Multiple members of Boston's delegation in the Legislature said Monday they think the path is clear for a petition to call off a special election for mayor that would be triggered if Mayor Marty Walsh resigns to become U.S. labor secretary before March 5.
Walsh signed the bill last Friday after the City Council unanimously approved the change to the city's rules, sending the matter up Beacon Hill from City Hall to the State House where the Legislature and Gov. Charlie Baker must also sign off.
The Boston delegation met over Zoom on Monday to discuss the issue, and several lawmakers on the call told the News Service that Rep. Chynah Tyler is expected to file the home rule petition in the House in the coming days.
"Since it was pretty unanimous from the council and signed by the mayor, I can see us moving pretty quickly on it," said Rep. Aaron Michlewitz, a North End Democrat and chair of the House Ways and Means Committee.
Walsh went before the Senate Committee on Health, Education, Labor and Pensions last week for a confirmation hearing where he encountered little resistance to his nomination to become secretary of labor in the Biden administration. The committee is expected to vote this week to send his nomination to the full Senate.
If Walsh resigns before March 5, city bylaws state that there shall be a special election for mayor, even though city voters are already slated to vote for mayor in a regularly scheduled mayoral election in November.
The City Council voted unanimously last week to scrap the special election, and allow City Council President Kim Janey to serve as mayor until after the regularly scheduled election. In addition to costs and the health risk associated with holding multiple elections, councilors said holding so many elections so close together could lead to voter fatigue and confusion and discourage participation in low-income communities of color.
Tyler, a Roxbury Democrat and chair of the Boston delegation, could not be reached for comment on Monday, but others on the delegation call said the all-Democrat group was in agreement that the city's home rule petition should move forward.
"It does seem that everyone in the delegation is in agreement," said Rep. Ed Coppinger, a West Roxbury resident. "The City Council passed it. In a way, who are we to disagree with them?"
Coppinger said that he hasn't spoken directly to Speaker Ron Mariano about the issue, but believes the speaker will accept the recommendation of the delegation.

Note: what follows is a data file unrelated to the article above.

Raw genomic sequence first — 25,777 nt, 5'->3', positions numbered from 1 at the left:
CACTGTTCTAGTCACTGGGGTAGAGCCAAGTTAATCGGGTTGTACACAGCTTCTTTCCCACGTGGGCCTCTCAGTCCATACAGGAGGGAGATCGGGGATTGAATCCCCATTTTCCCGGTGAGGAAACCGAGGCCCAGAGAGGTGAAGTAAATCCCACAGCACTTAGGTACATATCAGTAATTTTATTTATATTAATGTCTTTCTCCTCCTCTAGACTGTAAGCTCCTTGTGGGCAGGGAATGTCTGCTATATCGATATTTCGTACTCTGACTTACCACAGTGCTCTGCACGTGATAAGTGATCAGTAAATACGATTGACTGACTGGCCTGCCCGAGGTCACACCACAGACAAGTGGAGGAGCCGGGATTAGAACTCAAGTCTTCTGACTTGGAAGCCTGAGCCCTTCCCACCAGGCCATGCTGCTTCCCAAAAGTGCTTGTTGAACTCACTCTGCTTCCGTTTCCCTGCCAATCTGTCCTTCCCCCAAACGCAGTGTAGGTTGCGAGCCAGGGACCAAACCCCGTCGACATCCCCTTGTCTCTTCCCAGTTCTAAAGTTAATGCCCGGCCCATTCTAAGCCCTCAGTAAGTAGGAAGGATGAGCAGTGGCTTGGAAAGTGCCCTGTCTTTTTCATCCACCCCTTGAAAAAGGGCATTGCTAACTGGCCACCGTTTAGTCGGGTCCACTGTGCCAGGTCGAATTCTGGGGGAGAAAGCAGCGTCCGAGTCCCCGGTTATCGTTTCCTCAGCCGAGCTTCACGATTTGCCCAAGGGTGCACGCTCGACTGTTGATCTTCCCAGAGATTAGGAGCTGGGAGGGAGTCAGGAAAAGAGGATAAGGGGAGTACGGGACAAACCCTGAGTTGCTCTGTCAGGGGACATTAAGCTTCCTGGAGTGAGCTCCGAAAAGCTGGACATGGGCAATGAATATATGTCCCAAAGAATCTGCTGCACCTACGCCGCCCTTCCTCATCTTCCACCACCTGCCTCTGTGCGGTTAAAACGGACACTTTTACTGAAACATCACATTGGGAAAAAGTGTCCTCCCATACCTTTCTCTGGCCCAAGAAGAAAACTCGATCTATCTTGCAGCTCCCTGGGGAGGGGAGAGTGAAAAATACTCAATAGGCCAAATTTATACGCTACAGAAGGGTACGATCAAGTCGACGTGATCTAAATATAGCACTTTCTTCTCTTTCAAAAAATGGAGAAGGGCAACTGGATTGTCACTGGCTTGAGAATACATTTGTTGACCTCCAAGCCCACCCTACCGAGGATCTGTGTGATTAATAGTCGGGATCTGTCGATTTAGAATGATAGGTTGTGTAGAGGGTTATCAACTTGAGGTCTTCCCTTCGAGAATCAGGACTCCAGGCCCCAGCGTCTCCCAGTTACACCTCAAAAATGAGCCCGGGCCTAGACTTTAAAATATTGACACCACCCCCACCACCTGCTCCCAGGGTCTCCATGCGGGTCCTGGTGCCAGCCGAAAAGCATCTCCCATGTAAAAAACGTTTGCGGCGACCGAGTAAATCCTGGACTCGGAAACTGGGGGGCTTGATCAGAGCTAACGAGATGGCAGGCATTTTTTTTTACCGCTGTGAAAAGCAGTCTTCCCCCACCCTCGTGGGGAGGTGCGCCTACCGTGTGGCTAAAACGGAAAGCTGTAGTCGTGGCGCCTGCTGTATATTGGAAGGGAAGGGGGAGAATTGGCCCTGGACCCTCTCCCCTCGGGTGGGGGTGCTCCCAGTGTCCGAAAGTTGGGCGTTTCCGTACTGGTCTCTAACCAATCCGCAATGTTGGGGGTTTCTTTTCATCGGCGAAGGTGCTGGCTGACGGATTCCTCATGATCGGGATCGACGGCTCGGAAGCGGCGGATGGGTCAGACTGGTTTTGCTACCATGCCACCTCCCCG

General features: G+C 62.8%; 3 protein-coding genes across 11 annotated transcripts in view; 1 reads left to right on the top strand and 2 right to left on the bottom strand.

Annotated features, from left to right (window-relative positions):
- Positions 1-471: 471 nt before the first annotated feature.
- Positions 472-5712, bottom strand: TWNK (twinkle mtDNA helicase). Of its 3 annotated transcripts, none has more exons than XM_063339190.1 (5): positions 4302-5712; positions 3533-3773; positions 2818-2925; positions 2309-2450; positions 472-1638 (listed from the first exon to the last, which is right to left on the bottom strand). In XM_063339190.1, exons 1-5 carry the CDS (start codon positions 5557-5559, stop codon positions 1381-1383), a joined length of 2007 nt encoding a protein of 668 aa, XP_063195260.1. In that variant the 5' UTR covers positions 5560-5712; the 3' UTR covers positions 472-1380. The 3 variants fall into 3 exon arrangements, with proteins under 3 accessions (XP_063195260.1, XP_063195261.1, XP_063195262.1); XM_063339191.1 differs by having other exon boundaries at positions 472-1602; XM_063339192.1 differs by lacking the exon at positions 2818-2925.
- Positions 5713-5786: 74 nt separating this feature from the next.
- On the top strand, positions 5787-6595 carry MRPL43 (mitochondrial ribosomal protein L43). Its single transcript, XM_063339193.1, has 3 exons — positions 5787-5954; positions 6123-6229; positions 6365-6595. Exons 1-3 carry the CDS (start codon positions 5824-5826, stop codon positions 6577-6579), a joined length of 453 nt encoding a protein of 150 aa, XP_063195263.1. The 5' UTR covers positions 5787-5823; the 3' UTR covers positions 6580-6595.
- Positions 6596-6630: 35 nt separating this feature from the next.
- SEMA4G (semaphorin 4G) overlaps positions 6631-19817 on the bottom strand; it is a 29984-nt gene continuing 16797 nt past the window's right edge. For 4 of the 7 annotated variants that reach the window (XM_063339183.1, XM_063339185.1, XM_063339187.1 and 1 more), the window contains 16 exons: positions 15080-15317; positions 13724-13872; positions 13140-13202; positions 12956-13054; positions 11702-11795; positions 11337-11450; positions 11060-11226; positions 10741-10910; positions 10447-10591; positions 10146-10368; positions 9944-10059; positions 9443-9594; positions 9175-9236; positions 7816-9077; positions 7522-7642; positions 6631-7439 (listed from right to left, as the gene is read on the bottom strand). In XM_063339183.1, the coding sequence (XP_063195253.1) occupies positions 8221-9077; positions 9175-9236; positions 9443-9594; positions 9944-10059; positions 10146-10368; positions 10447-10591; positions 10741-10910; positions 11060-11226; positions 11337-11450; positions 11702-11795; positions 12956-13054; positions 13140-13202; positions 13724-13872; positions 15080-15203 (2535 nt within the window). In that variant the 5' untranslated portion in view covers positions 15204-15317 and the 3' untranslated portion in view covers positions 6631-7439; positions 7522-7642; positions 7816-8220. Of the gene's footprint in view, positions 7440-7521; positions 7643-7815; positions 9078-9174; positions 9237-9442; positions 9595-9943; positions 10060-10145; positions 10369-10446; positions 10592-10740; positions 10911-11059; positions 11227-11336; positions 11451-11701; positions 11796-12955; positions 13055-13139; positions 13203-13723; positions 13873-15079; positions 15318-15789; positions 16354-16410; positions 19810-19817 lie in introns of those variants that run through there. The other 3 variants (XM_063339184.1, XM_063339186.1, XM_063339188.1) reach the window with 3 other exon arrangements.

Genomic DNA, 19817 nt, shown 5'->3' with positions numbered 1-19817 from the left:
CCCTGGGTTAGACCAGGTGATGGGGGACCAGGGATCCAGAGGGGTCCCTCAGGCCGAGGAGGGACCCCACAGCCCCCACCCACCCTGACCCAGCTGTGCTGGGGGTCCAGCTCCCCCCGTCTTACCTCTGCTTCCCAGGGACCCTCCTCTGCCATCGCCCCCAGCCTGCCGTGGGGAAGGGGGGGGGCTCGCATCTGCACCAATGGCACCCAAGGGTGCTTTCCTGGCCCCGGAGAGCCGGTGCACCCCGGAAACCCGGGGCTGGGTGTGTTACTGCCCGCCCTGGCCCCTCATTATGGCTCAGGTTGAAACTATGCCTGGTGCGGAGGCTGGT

"It does make sense," Coppinger said. "The reality that you could have four mayors in nine months is insane."
That would occur only if Walsh were to resign and Janey were to take over for a short time before someone different is elected in the special election and yet another person wins in November.
Janey has not said yet whether she will run for mayor, but already three members of the council - Michelle Wu, Andrea Campbell and Annissa Essaibi George - are running. State Rep. Jon Santiago, from the South End, and the city's chief of economic development John Barros are also weighing campaigns.
Sen. Nick Collins, of South Boston, was at the State House Monday and said he did not expect any hiccups at the State House, where Gov. Baker has also indicated that he would sign a home rule petition to cancel the special election if city leaders approved.
"I haven't heard anybody in opposition so I expect that it will be receiving broad support from the delegation," Collins said.
While the City Council voted unanimously with just one abstention (George), there were critics, including Councilor Matt O'Malley who initially worried it could look like the council was trying to tip the scales in favor of less-established candidates who would benefit from more time to raise money and get their message in front of voters.
Councilor Frank Baker also said he worried about the appearance of changing the rules of the game after campaigns were already underway, and wondered how it would be received on Beacon Hill, where he said the Legislature often ignores other home rule petitions sought by the council.
"Now the State House is going to slam this through in matter of weeks for us. No one thinks that looks inappropriate?" Baker said on Jan. 13 during a preliminary discussion of the issue.
Michlewitz and Coppinger both said it was unclear at this point whether the Legislature would have their own hearing on the bill once it is filed by Tyler, or simply try to pass it quickly. Neither the House nor the Senate have set up committees to start the new session, but there are temporary Rules and Ways and Means Committees in place to process legislation that leadership wants to act on fast.
Sam Doran contributed reporting.